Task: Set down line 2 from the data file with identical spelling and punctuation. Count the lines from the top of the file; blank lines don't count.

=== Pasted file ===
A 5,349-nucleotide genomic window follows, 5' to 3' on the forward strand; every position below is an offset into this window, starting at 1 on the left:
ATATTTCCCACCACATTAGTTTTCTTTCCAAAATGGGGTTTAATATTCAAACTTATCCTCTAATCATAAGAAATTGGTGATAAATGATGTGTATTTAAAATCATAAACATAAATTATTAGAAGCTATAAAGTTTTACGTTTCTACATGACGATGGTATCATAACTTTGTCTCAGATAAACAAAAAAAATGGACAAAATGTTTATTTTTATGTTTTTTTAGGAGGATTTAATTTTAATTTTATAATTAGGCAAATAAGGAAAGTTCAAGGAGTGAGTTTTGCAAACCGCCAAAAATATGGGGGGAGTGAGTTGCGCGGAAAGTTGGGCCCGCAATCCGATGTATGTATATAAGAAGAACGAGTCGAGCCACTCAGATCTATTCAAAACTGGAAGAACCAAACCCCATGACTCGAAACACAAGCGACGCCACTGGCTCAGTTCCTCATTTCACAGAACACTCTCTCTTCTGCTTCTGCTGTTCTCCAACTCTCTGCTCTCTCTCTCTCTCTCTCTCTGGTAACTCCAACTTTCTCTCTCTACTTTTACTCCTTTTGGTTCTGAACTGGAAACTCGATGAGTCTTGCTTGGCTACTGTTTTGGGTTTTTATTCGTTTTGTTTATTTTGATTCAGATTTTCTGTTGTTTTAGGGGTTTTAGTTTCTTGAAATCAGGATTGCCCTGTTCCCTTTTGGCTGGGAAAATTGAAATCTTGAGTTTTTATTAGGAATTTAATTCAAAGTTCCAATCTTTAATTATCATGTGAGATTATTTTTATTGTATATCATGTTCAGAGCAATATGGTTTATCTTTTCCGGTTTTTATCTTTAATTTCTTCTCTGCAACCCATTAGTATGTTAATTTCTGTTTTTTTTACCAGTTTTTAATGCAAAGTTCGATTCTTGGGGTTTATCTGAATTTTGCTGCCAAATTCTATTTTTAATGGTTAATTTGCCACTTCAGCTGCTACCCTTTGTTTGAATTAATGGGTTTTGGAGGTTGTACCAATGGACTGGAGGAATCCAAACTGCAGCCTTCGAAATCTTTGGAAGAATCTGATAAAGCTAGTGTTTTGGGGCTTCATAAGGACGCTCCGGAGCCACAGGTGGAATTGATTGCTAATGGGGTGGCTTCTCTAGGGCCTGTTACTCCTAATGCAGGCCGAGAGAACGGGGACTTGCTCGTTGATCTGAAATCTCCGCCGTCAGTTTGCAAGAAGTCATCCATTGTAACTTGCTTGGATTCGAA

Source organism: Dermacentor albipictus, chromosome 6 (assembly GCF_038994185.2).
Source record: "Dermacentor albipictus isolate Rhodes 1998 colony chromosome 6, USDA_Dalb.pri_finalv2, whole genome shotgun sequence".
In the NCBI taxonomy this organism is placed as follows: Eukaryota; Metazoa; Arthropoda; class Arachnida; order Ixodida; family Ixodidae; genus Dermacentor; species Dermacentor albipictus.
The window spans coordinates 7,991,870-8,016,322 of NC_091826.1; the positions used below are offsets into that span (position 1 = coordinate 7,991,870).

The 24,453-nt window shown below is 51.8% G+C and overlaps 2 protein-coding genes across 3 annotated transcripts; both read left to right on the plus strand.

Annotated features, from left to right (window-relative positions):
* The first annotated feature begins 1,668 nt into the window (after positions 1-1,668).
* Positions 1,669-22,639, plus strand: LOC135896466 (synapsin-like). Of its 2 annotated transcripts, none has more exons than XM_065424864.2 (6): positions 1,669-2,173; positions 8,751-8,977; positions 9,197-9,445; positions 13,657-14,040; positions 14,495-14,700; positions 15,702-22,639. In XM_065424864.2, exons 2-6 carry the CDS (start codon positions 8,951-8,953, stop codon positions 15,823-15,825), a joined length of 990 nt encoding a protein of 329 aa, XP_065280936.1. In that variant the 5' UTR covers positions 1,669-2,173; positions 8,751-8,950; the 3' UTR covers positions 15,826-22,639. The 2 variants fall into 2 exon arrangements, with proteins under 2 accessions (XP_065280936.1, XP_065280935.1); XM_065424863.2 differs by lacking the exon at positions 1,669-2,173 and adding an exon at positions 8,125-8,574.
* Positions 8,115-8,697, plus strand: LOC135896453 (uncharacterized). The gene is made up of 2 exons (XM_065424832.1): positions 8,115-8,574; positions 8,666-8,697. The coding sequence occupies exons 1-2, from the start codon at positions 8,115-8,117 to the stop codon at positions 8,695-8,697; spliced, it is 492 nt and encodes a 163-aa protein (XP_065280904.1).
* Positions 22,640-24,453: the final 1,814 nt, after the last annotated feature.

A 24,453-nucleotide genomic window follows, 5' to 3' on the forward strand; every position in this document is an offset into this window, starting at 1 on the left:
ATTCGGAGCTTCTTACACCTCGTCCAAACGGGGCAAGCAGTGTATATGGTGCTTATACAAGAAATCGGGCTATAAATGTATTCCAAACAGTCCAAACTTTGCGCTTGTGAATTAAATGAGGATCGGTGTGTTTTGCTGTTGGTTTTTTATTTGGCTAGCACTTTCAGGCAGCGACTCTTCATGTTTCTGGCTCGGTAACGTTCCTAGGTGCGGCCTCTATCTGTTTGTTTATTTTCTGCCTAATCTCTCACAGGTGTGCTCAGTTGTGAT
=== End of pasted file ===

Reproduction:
ATATTTCCCACCACATTAGTTTTCTTTCCAAAATGGGGTTTAATATTCAAACTTATCCTCTAATCATAAGAAATTGGTGATAAATGATGTGTATTTAAAATCATAAACATAAATTATTAGAAGCTATAAAGTTTTACGTTTCTACATGACGATGGTATCATAACTTTGTCTCAGATAAACAAAAAAAATGGACAAAATGTTTATTTTTATGTTTTTTTAGGAGGATTTAATTTTAATTTTATAATTAGGCAAATAAGGAAAGTTCAAGGAGTGAGTTTTGCAAACCGCCAAAAATATGGGGGGAGTGAGTTGCGCGGAAAGTTGGGCCCGCAATCCGATGTATGTATATAAGAAGAACGAGTCGAGCCACTCAGATCTATTCAAAACTGGAAGAACCAAACCCCATGACTCGAAACACAAGCGACGCCACTGGCTCAGTTCCTCATTTCACAGAACACTCTCTCTTCTGCTTCTGCTGTTCTCCAACTCTCTGCTCTCTCTCTCTCTCTCTCTCTGGTAACTCCAACTTTCTCTCTCTACTTTTACTCCTTTTGGTTCTGAACTGGAAACTCGATGAGTCTTGCTTGGCTACTGTTTTGGGTTTTTATTCGTTTTGTTTATTTTGATTCAGATTTTCTGTTGTTTTAGGGGTTTTAGTTTCTTGAAATCAGGATTGCCCTGTTCCCTTTTGGCTGGGAAAATTGAAATCTTGAGTTTTTATTAGGAATTTAATTCAAAGTTCCAATCTTTAATTATCATGTGAGATTATTTTTATTGTATATCATGTTCAGAGCAATATGGTTTATCTTTTCCGGTTTTTATCTTTAATTTCTTCTCTGCAACCCATTAGTATGTTAATTTCTGTTTTTTTTACCAGTTTTTAATGCAAAGTTCGATTCTTGGGGTTTATCTGAATTTTGCTGCCAAATTCTATTTTTAATGGTTAATTTGCCACTTCAGCTGCTACCCTTTGTTTGAATTAATGGGTTTTGGAGGTTGTACCAATGGACTGGAGGAATCCAAACTGCAGCCTTCGAAATCTTTGGAAGAATCTGATAAAGCTAGTGTTTTGGGGCTTCATAAGGACGCTCCGGAGCCACAGGTGGAATTGATTGCTAATGGGGTGGCTTCTCTAGGGCCTGTTACTCCTAATGCAGGCCGAGAGAACGGGGACTTGCTCGTTGATCTGAAATCTCCGCCGTCAGTTTGCAAGAAGTCATCCATTGTAACTTGCTTGGATTCGAA